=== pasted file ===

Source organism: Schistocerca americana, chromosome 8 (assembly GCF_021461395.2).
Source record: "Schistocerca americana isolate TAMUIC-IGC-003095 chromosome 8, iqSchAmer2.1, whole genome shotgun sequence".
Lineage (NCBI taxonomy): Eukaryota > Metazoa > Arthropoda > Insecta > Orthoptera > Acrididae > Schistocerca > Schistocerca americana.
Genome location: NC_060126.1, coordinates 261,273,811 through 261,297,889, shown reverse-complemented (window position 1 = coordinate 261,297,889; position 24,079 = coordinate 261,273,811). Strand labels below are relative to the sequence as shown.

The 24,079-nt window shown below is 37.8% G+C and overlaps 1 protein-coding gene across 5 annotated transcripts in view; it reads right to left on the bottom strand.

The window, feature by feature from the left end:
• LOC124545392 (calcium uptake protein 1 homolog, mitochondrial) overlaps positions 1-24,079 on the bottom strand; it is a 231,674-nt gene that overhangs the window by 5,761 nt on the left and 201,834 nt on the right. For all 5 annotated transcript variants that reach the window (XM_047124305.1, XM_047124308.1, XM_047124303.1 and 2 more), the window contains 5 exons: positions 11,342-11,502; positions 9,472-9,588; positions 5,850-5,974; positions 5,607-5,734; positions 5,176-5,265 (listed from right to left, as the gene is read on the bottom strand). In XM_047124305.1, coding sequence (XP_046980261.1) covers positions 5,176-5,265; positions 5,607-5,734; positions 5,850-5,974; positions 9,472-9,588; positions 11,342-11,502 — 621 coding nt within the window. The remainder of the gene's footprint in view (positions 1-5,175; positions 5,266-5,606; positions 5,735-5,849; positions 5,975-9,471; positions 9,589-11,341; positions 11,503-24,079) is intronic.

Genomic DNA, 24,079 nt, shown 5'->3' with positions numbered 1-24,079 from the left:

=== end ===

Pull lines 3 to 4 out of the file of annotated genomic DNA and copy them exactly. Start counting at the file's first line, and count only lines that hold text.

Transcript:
Lineage (NCBI taxonomy): Eukaryota > Metazoa > Arthropoda > Insecta > Orthoptera > Acrididae > Schistocerca > Schistocerca americana.
Genome location: NC_060126.1, coordinates 261,273,811 through 261,297,889, shown reverse-complemented (window position 1 = coordinate 261,297,889; position 24,079 = coordinate 261,273,811). Strand labels below are relative to the sequence as shown.